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Though imperfectly preserved, this manuscript is a useful example of a hagiographical libellus, that is, of a booklet which brings together texts of various types all concerned with the same saint. This instance combines a copy (one of the earliest now extant) of Abbo of Fleury’s Passio S. Eadmundi (fols. 2r–28r) with liturgical texts and notation for the office of St Edmund on the day of his passion (fols. 28r–32v). Written in late Anglo-Caroline script, it was produced at Bury St Edmund’s Abbey in the late eleventh century. The first leaf was orginally left blank, and two sequences (hymns) in honour of St Nicholas, were added later, probably in the twelfth century. The hand certainly looks English.
The manuscript had found its way to the Abbey of Saint-Denis in Paris by the late thirteenth-century when a library signature was added to fol. 2r; another shelf mark of the same abbey was written on fol. 1r in the 15th century. Later the manuscript belonged to the library of Gottorp Castle in Schleswig. Gottorp’s manuscripts were transferred to Copenhagen in 1735. The Passio S. Eadmundi was composed between 985 (when Abbo of Fleury arrived in England) and 988 (when Archbishop Dunstan, to whom it is addressed, died). Abbo returned to France in 987.
Facsimile: Copenhagen, Kongelige Bibliothek, GKS 1588.
Principal Text: Passio S. Eadmundi, regis et martyris (BHL 2392), ed. M. Winterbottom, Three Lives of English Saints, Toronto Medieval Latin Texts (Toronto, 1972), pp. 67–87 [XJQHC].
Commentary. On the Manuscript, see Winterbottom, Three Lives, pp. 8–9; A. Gransden, ‘Abbo of Fleury’s Passio Sancti Eadmundi’, Revue Bénédictine, 105 (1995), 20–78, at pp. 64–65; R. Gameson, ‘Book Culture in Northern Europe during the Tenth and Eleventh Centuries’, in E. Petersen (ed.), Living Words and Luminous Pictures: Medieval Book Culture in Denmark, Essays (Copenhagen 1999), pp. 20–51, at 38 (suggests that the book was made for as well as at St Edmund’s, only for it to be superceded within a generation by a more elaborate libellus, that found in London, British Library, MS Cotton Tiberius B.II).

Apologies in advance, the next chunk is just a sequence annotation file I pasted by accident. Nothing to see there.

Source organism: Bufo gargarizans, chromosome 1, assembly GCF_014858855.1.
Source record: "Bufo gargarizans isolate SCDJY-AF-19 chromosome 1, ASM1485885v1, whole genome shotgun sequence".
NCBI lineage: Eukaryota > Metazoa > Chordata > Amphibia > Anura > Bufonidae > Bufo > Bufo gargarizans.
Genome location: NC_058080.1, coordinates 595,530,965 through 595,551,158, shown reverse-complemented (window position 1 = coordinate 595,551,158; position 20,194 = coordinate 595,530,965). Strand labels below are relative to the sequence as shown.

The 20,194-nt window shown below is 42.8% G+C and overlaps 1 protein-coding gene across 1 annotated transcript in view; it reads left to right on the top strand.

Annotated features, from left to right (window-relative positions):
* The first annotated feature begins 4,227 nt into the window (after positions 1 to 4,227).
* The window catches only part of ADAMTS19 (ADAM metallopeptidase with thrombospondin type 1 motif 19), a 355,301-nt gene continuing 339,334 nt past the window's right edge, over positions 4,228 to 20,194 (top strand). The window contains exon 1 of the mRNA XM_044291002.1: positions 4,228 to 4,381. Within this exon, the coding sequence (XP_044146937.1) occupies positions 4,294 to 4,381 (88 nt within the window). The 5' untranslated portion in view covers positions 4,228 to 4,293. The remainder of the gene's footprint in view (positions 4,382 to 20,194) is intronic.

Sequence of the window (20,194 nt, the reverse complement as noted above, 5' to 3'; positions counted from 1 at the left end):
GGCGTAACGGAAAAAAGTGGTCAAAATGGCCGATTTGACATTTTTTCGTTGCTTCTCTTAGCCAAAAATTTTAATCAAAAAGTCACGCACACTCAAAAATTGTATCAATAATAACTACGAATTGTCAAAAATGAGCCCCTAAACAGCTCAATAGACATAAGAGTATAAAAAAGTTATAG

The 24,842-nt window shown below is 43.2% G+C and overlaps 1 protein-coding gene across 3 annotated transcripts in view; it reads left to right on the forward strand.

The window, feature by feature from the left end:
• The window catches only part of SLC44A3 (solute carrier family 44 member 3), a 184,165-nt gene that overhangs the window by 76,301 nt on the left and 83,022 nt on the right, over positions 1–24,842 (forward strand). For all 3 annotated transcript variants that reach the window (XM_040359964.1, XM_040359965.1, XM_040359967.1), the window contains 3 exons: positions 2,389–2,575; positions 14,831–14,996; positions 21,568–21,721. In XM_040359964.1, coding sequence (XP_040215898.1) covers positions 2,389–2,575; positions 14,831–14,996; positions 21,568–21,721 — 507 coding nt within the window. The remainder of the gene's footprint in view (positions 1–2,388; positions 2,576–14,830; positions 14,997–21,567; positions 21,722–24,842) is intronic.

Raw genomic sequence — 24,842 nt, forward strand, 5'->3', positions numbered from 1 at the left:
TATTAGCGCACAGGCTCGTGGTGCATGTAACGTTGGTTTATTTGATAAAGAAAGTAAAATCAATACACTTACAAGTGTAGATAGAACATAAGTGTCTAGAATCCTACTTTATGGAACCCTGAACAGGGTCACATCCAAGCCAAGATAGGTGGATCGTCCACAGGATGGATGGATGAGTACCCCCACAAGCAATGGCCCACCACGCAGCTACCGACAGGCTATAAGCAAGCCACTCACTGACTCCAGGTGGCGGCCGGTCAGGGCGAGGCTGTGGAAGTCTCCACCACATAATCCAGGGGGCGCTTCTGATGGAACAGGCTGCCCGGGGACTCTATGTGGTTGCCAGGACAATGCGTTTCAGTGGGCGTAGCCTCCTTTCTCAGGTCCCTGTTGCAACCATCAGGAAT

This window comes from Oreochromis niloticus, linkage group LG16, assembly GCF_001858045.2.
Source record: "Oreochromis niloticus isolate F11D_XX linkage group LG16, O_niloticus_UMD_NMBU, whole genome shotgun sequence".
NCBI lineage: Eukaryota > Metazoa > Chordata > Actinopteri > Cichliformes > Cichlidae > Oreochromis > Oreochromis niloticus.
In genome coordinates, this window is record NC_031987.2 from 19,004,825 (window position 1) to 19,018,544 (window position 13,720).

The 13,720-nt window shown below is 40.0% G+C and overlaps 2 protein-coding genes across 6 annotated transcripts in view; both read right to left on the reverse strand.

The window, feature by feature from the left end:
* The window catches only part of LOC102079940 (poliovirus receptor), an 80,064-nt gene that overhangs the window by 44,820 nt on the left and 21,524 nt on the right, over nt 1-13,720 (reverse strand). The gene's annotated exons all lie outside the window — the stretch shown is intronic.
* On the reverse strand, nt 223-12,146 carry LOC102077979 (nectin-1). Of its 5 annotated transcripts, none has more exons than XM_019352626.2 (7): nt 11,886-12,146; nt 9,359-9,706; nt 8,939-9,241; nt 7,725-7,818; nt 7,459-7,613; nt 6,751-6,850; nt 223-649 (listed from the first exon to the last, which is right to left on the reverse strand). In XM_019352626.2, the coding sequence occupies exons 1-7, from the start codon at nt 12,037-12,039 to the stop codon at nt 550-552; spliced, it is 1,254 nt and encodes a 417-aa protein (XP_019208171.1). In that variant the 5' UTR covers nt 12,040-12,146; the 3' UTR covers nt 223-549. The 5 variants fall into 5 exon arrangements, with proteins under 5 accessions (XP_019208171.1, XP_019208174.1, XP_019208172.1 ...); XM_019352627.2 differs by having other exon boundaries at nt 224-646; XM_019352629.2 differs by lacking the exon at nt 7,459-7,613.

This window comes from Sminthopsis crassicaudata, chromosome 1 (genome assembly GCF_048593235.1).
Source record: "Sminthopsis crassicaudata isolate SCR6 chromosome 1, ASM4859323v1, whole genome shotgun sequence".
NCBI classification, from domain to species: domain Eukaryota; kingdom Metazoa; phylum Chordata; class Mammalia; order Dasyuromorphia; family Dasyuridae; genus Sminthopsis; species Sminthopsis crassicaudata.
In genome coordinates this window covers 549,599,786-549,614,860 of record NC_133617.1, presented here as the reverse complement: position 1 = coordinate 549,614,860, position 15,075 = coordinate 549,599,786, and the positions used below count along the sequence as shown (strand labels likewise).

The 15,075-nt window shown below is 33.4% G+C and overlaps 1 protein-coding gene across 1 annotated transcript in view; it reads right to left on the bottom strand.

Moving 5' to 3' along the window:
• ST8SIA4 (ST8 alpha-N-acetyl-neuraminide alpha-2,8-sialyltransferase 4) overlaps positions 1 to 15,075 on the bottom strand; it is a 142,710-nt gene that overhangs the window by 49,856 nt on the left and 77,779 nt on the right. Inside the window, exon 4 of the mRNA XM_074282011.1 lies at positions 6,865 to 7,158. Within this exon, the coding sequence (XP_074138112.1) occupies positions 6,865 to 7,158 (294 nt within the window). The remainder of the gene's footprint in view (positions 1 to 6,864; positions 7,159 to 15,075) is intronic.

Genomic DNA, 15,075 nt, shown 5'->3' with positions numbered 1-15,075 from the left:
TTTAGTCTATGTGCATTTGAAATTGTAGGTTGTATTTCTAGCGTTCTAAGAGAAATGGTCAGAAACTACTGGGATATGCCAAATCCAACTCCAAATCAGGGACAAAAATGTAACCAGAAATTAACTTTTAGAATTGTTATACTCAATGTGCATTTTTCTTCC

The purpose of Abbo’s Passio has been the subject of some discussion: e.g. A. Gransden, ‘Abbo’s Passio Eadmundi’, esp. pp. 40–56 (written out of genuine gratitude to Dunstan and in order to promote the cult), arguing against D. N. Dumville, English Caroline Script and Monastic History: Studies in Benedictinism, A. D. 950–1030, Studies in Anglo-Saxon History 6 (Woodbridge, 1993), pp. 77–78 (written to validate a putative Benedictine reform of St. Edmund’s in the 980s), and M. Mostert, The Political Theology of Abbo of Fleury, Middeleeuse Studies en Bronnen 2 (Hilversum, 1987), pp. 44–45 (written and conceived after Abbo’s return to France in the autumn of 987 as a princes’ mirror for Hugh Capet).
For the liturgical items, see D. Hiley, ‘The Music of Prose Offices in Honour of English Saints’, Plainsong and Medieval Music, 10 (2001), 23–37 (brief references) [Cambridge Journals]; A. Hughes, ‘British Rhymed Offices: A Catalogue and Commentary’, in S. Rankin and D. Hiley (eds), Music in the Medieval English Liturgy: Plainsong and Mediæval Music Society Centennial Essays (Oxford, 1993), pp. 239–84, at 260–1 [VWVOA], and R. M. Thomson, ‘The Music for the Office of St Edmund, King and Martyr’, Music and Letters, 65 (1984), 189–93 [JSTOR].
On the cult of St Edmund, see also
Material for Comparison: There are some images available of London, British Library, Cotton MS Tiberius B.II, the twelfth-century Bury manuscript which was produced, Gameson thinks, to replace GKS 1588. It dates from soon after 1100 and combines Abbo’s Passio S. Eadmundi and with the miracle-collection attributed to ‘Hermann of Bury’. Five images from this manuscript may be consulted at the British Library’s Online Gallery: (1) fol. 2r, the opening page of the dedicatory letter to St Dunstan; (2) fol. 25v, the first of the miracles added by ‘Hermann of Bury’; (3) fol. 27r, another miracle story; (4) fol. 76v, another miracle story; (5) fol. 86r, a page from the Ely register with which the former manuscript was bound. The significance of fol. 86r lies in the inscription at its foot which shows that it belonged to Sir Robert Cotton (1571–1631).
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